Design Educators Conference 2012 Seeks Proposals
Geographics: Design, Education, and the Transnational Terrain
December 13–15, 2012
Paper proposals due February 15, 2012
All conference proposals will be evaluated via a peer-review process.
Visit the conference site for all proposal submission guidelines and downloadable forms.
For many design educators working in different parts of the world today, design practice is taking place in what may be called a transnational context. The boundaries that define the field of higher education have become increasingly fluid, and professors, students, programs, and curricula are moving back and forth between distant regions of the world as never before. The design projects, research, and institutions that result retain a unique cultural complexity because they promote meanings and values that often transcend the cultures and boundaries of the nations within which they originate.
Geographics will provide international design educators an opportunity to share examples of design projects and programs that have been implemented within a transnational context, while allowing others to present theoretical or reflective positions about what it means to design within a transnational context today. The conference will also be open to presentations from practitioners who design within transnational contexts and who view design as a strategic framework for intercultural collaboration and intersection. The conference will use the term “transnational” to describe the ways in which designs moves through a wide range of contemporary and historical geographic contexts, including the movement of design between multiple nations and other geopolitical entities; between peoples who define themselves as belonging to different geopolitical entities, regardless of their location or national affiliation; and against the constraints of any particular national, international, or global geographic construct.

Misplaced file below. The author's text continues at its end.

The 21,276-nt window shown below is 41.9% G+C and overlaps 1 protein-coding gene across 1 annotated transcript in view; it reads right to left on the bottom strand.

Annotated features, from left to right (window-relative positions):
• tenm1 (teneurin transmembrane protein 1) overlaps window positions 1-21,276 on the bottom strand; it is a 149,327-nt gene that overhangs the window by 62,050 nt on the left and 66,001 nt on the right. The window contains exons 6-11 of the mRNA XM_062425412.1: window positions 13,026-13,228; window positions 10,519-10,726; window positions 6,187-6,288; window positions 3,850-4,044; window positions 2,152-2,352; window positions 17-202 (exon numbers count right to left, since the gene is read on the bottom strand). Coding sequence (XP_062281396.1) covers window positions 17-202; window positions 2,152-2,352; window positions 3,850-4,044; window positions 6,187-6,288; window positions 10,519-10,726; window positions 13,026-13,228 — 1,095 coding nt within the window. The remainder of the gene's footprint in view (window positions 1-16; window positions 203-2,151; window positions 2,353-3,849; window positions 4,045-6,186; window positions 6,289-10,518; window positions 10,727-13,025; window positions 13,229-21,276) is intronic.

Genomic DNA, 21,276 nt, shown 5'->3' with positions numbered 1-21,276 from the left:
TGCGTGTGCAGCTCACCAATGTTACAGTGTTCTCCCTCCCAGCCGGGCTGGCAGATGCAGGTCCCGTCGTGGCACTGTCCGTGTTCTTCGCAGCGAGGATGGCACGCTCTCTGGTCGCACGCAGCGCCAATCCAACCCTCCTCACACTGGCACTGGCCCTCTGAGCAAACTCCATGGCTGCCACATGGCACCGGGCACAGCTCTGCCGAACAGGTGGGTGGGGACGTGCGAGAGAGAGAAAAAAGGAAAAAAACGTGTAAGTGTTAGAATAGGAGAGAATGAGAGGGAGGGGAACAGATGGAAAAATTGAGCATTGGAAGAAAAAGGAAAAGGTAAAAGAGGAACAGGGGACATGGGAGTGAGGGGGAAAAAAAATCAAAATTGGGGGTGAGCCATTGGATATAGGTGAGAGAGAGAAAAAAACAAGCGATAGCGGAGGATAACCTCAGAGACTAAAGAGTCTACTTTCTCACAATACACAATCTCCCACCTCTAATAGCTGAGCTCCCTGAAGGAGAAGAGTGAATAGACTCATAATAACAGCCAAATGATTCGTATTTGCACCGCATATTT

Conference Format and Structure
The conference will consist of three thematic strands which will allow conference participants to address the ways in which design projects, design ideas, and design institutions move within transnational contexts. Two renowned design thinkers will launch each conference strand by presenting their ideas about the ways in which transnational design operates today. These opening sessions will then be followed by consecutive paper sessions, which will continue throughout the second and third days of the conference.
Theme 1: Design Projects will allow design educators to present examples of transnational project work in its many forms. This strand can include projects that have been created through direct collaboration between people living in different regions; projects that have ended up transcending national boundaries, regardless of their makers’ original intentions; projects created by a designer living in one country or cultural region for people living in another; projects that have facilitated communication between peoples of many different regions; and the discussion of international and transnational projects throughout history.
Theme 2: Design Ideas will allow design educators to present theoretical or critical positions that discuss the ways in which design ideas move across borders, either historically or within contemporary global contexts.
Theme 3: Design Institutions will allow design educators and administrators to exemplify or criticize the ways in which a wide variety of design institutions have served or are serving as transnational educational enterprises. Presentations within this strand can include the representation of specific programs, schools, and organizations as well as the discussion of the ways in which such institutions operate.